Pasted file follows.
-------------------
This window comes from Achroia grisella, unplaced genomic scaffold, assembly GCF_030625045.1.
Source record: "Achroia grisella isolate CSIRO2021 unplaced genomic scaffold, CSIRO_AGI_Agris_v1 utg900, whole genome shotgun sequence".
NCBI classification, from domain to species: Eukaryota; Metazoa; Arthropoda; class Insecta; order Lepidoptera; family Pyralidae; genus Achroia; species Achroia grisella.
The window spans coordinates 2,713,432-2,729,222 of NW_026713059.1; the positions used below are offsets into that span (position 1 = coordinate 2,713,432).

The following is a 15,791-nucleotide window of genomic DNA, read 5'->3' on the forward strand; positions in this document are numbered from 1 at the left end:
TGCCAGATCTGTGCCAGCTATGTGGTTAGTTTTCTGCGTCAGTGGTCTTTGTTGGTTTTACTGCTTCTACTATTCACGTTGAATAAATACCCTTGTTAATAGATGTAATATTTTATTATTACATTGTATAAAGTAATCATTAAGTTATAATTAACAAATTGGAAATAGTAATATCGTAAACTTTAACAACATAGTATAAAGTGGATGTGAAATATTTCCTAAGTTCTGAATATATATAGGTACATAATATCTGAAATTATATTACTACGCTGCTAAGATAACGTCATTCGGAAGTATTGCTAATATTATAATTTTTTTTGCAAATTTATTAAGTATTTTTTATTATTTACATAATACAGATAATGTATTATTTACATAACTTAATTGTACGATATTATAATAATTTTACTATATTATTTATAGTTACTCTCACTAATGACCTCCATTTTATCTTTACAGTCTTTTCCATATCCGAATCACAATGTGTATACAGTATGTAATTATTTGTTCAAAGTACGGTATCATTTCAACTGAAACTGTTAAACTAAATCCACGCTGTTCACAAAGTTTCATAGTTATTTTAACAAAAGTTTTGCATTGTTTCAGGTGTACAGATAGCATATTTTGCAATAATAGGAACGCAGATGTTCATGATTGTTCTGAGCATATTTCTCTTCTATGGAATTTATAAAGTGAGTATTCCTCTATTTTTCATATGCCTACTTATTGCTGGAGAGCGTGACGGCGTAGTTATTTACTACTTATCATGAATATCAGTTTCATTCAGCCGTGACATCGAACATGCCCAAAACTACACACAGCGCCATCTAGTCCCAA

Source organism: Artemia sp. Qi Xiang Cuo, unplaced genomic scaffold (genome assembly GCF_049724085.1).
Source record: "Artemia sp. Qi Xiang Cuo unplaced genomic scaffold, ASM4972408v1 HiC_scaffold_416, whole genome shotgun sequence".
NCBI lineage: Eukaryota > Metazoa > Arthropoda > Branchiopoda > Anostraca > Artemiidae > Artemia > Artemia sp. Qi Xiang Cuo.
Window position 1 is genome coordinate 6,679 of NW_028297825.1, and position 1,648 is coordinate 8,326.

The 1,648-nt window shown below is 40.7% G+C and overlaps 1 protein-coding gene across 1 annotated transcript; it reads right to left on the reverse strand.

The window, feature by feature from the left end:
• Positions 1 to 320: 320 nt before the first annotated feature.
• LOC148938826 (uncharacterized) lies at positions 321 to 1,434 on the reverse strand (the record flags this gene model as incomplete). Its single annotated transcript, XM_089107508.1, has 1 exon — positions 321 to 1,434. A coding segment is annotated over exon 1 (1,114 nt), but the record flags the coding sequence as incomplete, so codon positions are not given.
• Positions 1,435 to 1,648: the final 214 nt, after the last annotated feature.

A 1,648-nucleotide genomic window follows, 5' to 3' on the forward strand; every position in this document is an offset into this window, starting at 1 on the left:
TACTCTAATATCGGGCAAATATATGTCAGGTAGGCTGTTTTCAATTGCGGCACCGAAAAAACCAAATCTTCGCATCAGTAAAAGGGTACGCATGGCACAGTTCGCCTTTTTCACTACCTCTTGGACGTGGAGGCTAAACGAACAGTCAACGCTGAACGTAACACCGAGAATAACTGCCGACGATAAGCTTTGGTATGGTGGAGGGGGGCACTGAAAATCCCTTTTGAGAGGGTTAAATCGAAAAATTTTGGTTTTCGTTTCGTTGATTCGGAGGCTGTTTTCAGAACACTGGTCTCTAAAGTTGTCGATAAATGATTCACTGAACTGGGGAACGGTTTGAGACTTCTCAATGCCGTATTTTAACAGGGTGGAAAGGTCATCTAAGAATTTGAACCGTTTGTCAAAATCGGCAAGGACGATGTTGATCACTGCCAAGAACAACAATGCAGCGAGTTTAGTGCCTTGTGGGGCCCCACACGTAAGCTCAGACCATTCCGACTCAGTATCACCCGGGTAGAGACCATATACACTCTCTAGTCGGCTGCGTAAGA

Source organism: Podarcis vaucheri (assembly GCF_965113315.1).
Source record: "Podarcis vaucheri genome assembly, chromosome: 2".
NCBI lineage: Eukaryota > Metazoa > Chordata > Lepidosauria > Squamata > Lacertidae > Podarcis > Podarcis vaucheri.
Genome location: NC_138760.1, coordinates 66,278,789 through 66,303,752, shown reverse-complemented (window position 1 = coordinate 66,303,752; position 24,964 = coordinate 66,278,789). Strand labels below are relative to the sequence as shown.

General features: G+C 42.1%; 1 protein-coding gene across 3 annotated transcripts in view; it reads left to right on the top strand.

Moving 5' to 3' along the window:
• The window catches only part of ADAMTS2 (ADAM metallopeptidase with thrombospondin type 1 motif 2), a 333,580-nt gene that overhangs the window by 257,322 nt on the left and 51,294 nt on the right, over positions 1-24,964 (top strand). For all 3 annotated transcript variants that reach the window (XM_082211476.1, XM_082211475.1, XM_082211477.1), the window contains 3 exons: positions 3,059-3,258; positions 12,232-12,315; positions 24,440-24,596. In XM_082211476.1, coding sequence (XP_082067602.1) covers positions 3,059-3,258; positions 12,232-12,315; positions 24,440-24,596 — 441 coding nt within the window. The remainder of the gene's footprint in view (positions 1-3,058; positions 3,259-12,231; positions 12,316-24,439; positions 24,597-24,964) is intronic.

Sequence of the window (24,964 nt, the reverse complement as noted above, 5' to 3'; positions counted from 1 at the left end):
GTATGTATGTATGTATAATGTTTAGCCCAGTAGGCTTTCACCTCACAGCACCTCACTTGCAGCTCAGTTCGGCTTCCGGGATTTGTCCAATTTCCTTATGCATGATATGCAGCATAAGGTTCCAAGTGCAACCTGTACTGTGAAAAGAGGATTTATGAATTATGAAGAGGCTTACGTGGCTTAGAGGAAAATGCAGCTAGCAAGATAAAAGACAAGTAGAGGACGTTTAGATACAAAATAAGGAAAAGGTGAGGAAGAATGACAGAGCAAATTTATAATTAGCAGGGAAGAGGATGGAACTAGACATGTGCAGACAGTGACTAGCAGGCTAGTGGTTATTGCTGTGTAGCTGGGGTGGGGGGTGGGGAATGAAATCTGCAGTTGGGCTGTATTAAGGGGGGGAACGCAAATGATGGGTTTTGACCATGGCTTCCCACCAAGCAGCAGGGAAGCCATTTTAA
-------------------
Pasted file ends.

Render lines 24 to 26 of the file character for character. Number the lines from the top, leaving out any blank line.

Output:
• The window catches only part of ADAMTS2 (ADAM metallopeptidase with thrombospondin type 1 motif 2), a 333,580-nt gene that overhangs the window by 257,322 nt on the left and 51,294 nt on the right, over positions 1-24,964 (top strand). For all 3 annotated transcript variants that reach the window (XM_082211476.1, XM_082211475.1, XM_082211477.1), the window contains 3 exons: positions 3,059-3,258; positions 12,232-12,315; positions 24,440-24,596. In XM_082211476.1, coding sequence (XP_082067602.1) covers positions 3,059-3,258; positions 12,232-12,315; positions 24,440-24,596 — 441 coding nt within the window. The remainder of the gene's footprint in view (positions 1-3,058; positions 3,259-12,231; positions 12,316-24,439; positions 24,597-24,964) is intronic.

Sequence of the window (24,964 nt, the reverse complement as noted above, 5' to 3'; positions counted from 1 at the left end):
GTATGTATGTATGTATAATGTTTAGCCCAGTAGGCTTTCACCTCACAGCACCTCACTTGCAGCTCAGTTCGGCTTCCGGGATTTGTCCAATTTCCTTATGCATGATATGCAGCATAAGGTTCCAAGTGCAACCTGTACTGTGAAAAGAGGATTTATGAATTATGAAGAGGCTTACGTGGCTTAGAGGAAAATGCAGCTAGCAAGATAAAAGACAAGTAGAGGACGTTTAGATACAAAATAAGGAAAAGGTGAGGAAGAATGACAGAGCAAATTTATAATTAGCAGGGAAGAGGATGGAACTAGACATGTGCAGACAGTGACTAGCAGGCTAGTGGTTATTGCTGTGTAGCTGGGGTGGGGGGTGGGGAATGAAATCTGCAGTTGGGCTGTATTAAGGGGGGGAACGCAAATGATGGGTTTTGACCATGGCTTCCCACCAAGCAGCAGGGAAGCCATTTTAA